Seth Onyango @SethManex
Statements recorded with the police by yesterday reveal explosive new details on how a web of shell firms looted the National Youth Service (NYS) with one firm being paid Sh100,000 for one towel to take home Sh20 million for supplying 200 towels.
Another company receiving as much as Sh100 million for supplying just 100 car tyres, according to statements currently being recorded with Directorate of Criminal Investigations (DCI).
A multi-pronged approach to nail the suspects in a Sh9 billion scam has been intensified with DCI Director George Kinoti, National Intelligence Service (NIS) boss Wachira Kameru and the Director of Public Prosecutions Noordin Haji taking direct charge.
Both Kinoti and Kameru have been tasked with briefing President Uhuru Kenyatta about the progress of the probe on a daily basis. Also roped into the investigations is the National Treasury.
Questions are also emerging on whether some senior officers in NIS and the civil service may have concealed the information from reaching the President in December when the Central Bank of Kenya first raised the red flag.
The President is said to have been kept in the dark and only learned about the scandal recently when the media blew the whistle.
Preliminary investigations into the heist have revealed how top NYS officials in some instances lured unsuspecting individuals to open bank accounts that were used to wire stolen funds.
In what highlights blatant theft of public funds with impunity, individuals operating phantom companies were apparently given local purchase orders without due process being followed.
In shocking revelations of internal correspondence obtained by detectives, some firms were paid millions for supplying nothing while others were paid exorbitantly for supplying a few goods.
In a looting spree that lasted three months, one company was paid Sh20 million for supplying 200 towels, an exorbitant cost that translates to Sh100,000 per towel.
Another firm received Sh100 million for supplying the youth service with 100 vehicular tyres, an equivalent of Sh1 million for a single tyre, while another fishy company supplied mosquito nets and was given Sh100 million.
At the same time, another firm which purportedly erected tents for the NYS personnel was paid Sh180 million in two tranches of Sh90 million each.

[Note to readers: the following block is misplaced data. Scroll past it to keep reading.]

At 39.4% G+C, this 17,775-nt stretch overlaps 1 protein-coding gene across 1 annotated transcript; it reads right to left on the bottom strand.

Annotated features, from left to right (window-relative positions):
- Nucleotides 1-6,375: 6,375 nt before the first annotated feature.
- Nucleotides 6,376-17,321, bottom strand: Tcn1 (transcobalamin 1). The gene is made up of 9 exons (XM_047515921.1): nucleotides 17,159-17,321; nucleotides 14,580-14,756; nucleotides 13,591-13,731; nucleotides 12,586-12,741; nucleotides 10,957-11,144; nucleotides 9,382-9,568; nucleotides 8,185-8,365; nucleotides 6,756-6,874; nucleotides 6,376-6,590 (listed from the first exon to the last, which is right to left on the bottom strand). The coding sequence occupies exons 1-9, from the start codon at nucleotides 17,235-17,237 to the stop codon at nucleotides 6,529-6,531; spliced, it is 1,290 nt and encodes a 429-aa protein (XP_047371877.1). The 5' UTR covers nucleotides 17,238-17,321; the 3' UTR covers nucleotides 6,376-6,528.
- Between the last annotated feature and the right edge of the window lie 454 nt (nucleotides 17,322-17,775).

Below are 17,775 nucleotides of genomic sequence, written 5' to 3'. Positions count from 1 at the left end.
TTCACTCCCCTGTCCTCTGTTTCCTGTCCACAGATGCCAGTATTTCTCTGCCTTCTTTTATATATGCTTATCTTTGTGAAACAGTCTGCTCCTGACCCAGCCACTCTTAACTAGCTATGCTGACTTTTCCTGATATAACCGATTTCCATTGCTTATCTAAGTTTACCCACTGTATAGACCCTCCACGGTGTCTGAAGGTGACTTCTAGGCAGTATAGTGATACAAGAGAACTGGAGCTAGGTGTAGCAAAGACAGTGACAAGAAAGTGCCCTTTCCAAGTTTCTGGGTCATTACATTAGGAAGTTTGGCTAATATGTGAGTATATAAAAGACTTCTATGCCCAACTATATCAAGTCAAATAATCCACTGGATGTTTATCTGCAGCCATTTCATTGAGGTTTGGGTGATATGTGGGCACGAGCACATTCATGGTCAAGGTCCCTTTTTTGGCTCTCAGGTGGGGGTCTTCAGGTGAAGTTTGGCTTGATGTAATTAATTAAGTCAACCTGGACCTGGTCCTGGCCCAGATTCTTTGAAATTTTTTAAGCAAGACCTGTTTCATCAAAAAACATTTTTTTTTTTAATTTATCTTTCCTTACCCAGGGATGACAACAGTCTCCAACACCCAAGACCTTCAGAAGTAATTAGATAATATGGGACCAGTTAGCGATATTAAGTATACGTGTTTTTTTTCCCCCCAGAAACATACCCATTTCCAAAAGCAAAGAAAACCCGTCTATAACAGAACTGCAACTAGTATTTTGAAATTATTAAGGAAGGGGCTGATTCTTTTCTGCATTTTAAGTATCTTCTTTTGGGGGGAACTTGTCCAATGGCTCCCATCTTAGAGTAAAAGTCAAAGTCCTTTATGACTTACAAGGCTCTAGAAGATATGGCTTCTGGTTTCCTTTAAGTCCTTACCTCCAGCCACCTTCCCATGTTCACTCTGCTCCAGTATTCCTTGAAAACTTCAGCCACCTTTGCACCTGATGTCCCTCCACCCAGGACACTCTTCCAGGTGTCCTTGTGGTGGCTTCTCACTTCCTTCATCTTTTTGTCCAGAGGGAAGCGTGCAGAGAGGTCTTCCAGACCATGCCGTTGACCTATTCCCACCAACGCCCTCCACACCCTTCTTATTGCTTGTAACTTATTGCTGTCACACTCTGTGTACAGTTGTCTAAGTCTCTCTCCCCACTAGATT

The damning revelations emerged from statements recorded by detectives from some 40 people that were summoned to the DCI.
Additionally, Sh200 million was wired to an account that reportedly delivered spare parts of grading machines while another received Sh40 million for supplying 3,000 blankets, translating to Sh13,000 per piece.
Duped into a scandal
One man who was questioned told detectives that a friend who worked at NYS lured him into opening a bank account that was later used to fleece funds from the youth agency.
The individual (name withheld) is said to have had an ailing relative and was in desperate need of financial aid, and would occasionally visit his friend at NYS headquarters to help him offset the cost of medication.
It was at that point that his friend, who holds a plum position at NYS, told him to open a bank account promising him he “would never have to ask for money from him again”.
Excited with the generosity, he quickly opened an account where Sh60 million of NYS funds was deposited without any prior explanation for service delivery.
Narrating the story to detectives, the individual said he was duped into the scandal.
“I had never tendered for supply to NYS and I do not know how to tender. I walked into NYS and I was given a local purchase order worth Sh60 million. I do not know the items supplied, neither do I know what was supplied to NYS,” he reportedly told detectives.
He is, however, said to have been paid Sh600,000 to help with medical bills.
As it emerged, the said individual is one of the many that were paid colossal amounts of money stolen from NYS yet they did not supply any goods or offer any services.
According to detectives who spoke on condition of anonymity, LPOs were being dished out like confetti in what shows the level of impunity among the implicated NYS officials.
Questions are now being raised on how such massive plunder of public resources went on from May to December undetected. A number of commercial banks are also on the spotlight, with detectives trying to unearth how they allowed apparently illegal, massive transactions in their banking halls.
Some of the individuals are reported to have withdrawn Sh200 million over the counter from a certain bank with no red flag raised.
Under strict CBK restrictions any amount above Sh1 million must be explained and authorised in writing.
“Was the regulator aware of such dealings?” detectives posed yesterday.
Last week, anti-banking fraud detectives froze the accounts of 13 firms linked to alleged theft of Sh9 billion from the NYS.
They are part of phony companies that were said to have received Sh121 million from NYS.
It follows a court order last month, granting police permission to freeze three accounts operated by the firms.
DCI sleuths were granted the orders through an affidavit sworn by police constable Kenneth Kemei to enable the department probe the firms.
Nairobi chief magistrate Francis Andayi allowed the police to withhold all monies in the accounts for 90 days pending investigations.
As part of the facilitation, the aforementioned banks are required to furnish detectives with account-opening details that the 13 firms used as well as transactional statements.
The DCI is leading the multi-agency team to recover the stolen funds and arrest those who orchestrated the heist.